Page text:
As remote learning plans are prepared, the plan requirements include “the school’s attendance requirements, including how the school will document participation in learning opportunities.” As described below, districts and schools have options for how to track attendance. However, all districts and community schools will be expected to continue reporting attendance in hour increments at the student level within EMIS and should strive for a consistent policy for determining attendance across schools and classrooms within the district.
The remote learning plan should address how attendance will be monitored and collected at the student level. The following are important considerations in the development of the attendance requirement for each district or community school’s remote learning plan:
  • Tracking Attendance: Districts and community schools should track attendance for all students, regardless of the mode of learning. The tracking of attendance does not have to be so precise as to know what every student is doing at every moment with regard to the student’s educational experience. Regardless of the way attendance is tracked, districts and school must convert to and report attendance in hour increments.  

    It is not necessary to take attendance hourly, but the attendance information collected must be reported in hourly increments for each student. While attendance must be reported in hourly increments, districts and community schools may consider monitoring attendance on a regular schedule (for example, weekly) that provides flexibility for families as they support their children’s completion of remote learning activities. 
    Although there is flexibility in monitoring attendance, community schools must ensure a remote learning attendance policy and procedures are in place that reflect the “72 hour rule” set forth in  Ohio Revised Code §3314.03(A)(6)(b) “for automatically withdrawing a student from the school if the student without a legitimate excuse fails to participate in seventy-two consecutive hours of the learning opportunities offered to the student.
    Attendance related to in-school activities should be taken in the same manner as it normally is when students are in school. For students engaged in remote learning opportunities, districts and community schools must develop processes to track attendance. Monitoring attendance requires tracking and reporting each student’s time both in the building and during engagement in remote opportunities.
  • Remote Learning Delivery Method: Attendance tracking may require multiple approaches to account for the differences between in-school activities, teacher-led remote learning and self-directed remote learning.
    • Teacher-led remote learning (synchronous): In developing remote learning plans, districts and schools should consider how teacher-led remote learning equates to in-person instruction (likely to be the same). They should then track attendance at the student level in hour increments (for example, two-hour synchronous web-based instruction with students in attendance may equal two hours of attendance for each student).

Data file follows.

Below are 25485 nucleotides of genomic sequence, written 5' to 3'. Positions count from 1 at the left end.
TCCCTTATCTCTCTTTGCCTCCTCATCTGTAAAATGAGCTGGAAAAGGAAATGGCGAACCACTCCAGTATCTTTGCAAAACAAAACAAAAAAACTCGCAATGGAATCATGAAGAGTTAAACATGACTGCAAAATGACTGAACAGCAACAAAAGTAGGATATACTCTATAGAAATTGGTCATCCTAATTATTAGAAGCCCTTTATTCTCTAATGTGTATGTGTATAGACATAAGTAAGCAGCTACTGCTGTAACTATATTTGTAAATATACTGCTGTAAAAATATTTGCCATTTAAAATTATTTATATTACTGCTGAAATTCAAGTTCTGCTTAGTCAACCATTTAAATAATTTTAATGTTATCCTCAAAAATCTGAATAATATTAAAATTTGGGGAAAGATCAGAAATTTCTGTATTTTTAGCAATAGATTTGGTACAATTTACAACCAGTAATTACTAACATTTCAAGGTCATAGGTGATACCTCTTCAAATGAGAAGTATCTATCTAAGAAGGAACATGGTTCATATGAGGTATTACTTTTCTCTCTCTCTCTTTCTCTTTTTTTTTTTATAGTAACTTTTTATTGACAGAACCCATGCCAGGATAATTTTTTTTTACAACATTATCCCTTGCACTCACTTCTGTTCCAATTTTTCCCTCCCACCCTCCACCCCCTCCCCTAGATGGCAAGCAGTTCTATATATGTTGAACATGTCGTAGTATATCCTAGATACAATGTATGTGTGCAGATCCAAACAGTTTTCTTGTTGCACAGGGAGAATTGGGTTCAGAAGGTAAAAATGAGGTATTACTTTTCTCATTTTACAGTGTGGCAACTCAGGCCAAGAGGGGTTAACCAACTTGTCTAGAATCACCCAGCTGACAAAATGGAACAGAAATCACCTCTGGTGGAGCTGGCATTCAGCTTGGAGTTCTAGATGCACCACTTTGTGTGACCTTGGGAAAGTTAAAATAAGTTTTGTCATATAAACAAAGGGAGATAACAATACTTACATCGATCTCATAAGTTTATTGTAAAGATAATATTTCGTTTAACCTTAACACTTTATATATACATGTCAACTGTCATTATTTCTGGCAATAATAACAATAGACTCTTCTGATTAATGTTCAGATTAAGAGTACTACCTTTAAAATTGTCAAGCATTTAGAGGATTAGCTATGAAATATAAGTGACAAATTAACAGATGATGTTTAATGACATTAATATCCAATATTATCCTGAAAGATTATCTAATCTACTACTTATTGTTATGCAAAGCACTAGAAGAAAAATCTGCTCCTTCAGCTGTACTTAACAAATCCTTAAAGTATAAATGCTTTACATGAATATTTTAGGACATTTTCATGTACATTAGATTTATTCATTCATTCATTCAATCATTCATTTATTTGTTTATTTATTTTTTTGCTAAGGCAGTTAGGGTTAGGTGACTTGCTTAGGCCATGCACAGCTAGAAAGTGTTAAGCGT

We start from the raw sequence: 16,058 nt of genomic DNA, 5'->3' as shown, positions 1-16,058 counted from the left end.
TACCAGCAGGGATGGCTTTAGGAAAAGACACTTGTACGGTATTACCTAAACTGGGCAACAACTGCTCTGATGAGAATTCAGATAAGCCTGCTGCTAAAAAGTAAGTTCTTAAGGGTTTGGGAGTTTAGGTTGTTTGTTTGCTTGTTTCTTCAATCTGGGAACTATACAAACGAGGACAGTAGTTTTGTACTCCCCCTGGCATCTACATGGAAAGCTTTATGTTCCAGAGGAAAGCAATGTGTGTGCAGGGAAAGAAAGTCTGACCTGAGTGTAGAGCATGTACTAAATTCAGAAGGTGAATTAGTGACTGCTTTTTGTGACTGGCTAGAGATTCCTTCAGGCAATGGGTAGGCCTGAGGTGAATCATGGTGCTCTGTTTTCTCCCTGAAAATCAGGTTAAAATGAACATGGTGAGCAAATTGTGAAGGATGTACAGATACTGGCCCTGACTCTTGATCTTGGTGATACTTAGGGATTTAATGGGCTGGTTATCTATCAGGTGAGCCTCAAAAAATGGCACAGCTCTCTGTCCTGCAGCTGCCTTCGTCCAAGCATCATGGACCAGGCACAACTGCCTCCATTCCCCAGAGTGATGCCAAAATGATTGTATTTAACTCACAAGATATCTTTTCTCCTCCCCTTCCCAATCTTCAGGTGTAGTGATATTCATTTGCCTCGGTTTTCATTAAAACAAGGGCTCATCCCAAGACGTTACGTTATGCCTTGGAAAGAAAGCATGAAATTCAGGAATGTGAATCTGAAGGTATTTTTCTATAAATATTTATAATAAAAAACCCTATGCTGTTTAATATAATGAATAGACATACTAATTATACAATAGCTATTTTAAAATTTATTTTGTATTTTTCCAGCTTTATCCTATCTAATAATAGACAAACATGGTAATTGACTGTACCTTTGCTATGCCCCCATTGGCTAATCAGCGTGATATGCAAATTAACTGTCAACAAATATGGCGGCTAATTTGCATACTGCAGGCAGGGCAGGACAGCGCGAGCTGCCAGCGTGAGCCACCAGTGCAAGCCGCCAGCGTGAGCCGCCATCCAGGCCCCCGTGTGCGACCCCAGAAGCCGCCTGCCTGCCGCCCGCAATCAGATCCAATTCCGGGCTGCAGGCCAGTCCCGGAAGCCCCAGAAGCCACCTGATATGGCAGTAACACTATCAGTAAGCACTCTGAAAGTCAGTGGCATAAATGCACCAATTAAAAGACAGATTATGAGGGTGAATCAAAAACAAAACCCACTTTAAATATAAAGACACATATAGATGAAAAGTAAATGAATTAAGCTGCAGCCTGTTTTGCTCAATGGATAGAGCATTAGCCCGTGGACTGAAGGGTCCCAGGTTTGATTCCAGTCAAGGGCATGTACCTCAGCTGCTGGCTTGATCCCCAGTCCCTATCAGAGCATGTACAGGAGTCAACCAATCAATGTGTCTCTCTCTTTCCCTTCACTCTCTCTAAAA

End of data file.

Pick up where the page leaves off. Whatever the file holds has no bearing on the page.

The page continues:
• Self-directed remote learning (asynchronous): In developing remote learning plans, districts and schools should consider evidence of participation (or lack thereof) with consistent and clear expectations for students. Evidence of participation may include, but is not be limited to:
      • Daily logins to learning management systems.
      • Daily interactions with the teacher to acknowledge attendance.
        • Examples of daily interactions between teachers and students could include, but are not limited to, messages, emails, telephone calls, video chats or other formats that enable teachers to engage with students.
      • Assignment completion.
        • If using assignment completion to track attendance, teachers should determine the number of hours they expect an assignment to take for a typical student and use that to gauge each student’s attendance.
Examples of how to use assignment completion for attendance in a self-directed context:
  • Analog project example: Students may be assigned to create dioramas of an animal habitat (asynchronous). This project is expected to take eight hours over a two-week period (four hours per week) and requires some digital/online research and hands-on creation. Some students may complete this project in six hours and others may spend 10 hours. However, students that complete the assignment will be reported with eight hours of attendance. Students may then present their dioramas on a synchronous video call with their teacher and classmates, which accounts for its own hour of attendance separate from the completion of the project. This project from completion to presentation can be converted to nine attendance hours for each student that completes the project and attends the synchronous class presentations.
  • Daily or weekly task example: Students are assigned weekly journal prompts that they discuss with their teacher via video at the end of the week or submit via email, learning management system or mail. Responding to the journal prompt can happen digitally or with paper/pencil throughout the week. Students are expected to spend 15 minutes per day (one hour and 15 minutes per week) on their journal prompts.
  • Tracking Absences: The typical default for local student information systems is to assume that students are in attendance. A district or school enters absences into the information system based on their occurrence. The following should be considered in tracking absences.
    • Excused absences: Any circumstances for which an excuse is received—regardless of whether the particular time frame covered by the excuse is part of an in-school experience or a remote experience—should be recorded based on past practice. To the extent that remote learning creates new situations where granting an excused absence may be warranted, districts may need to establish new policies for excused absences based on existing options in Ohio Administrative Code 3301-69-02. (See the discussion below on Local Attendance and Absenteeism Policies.)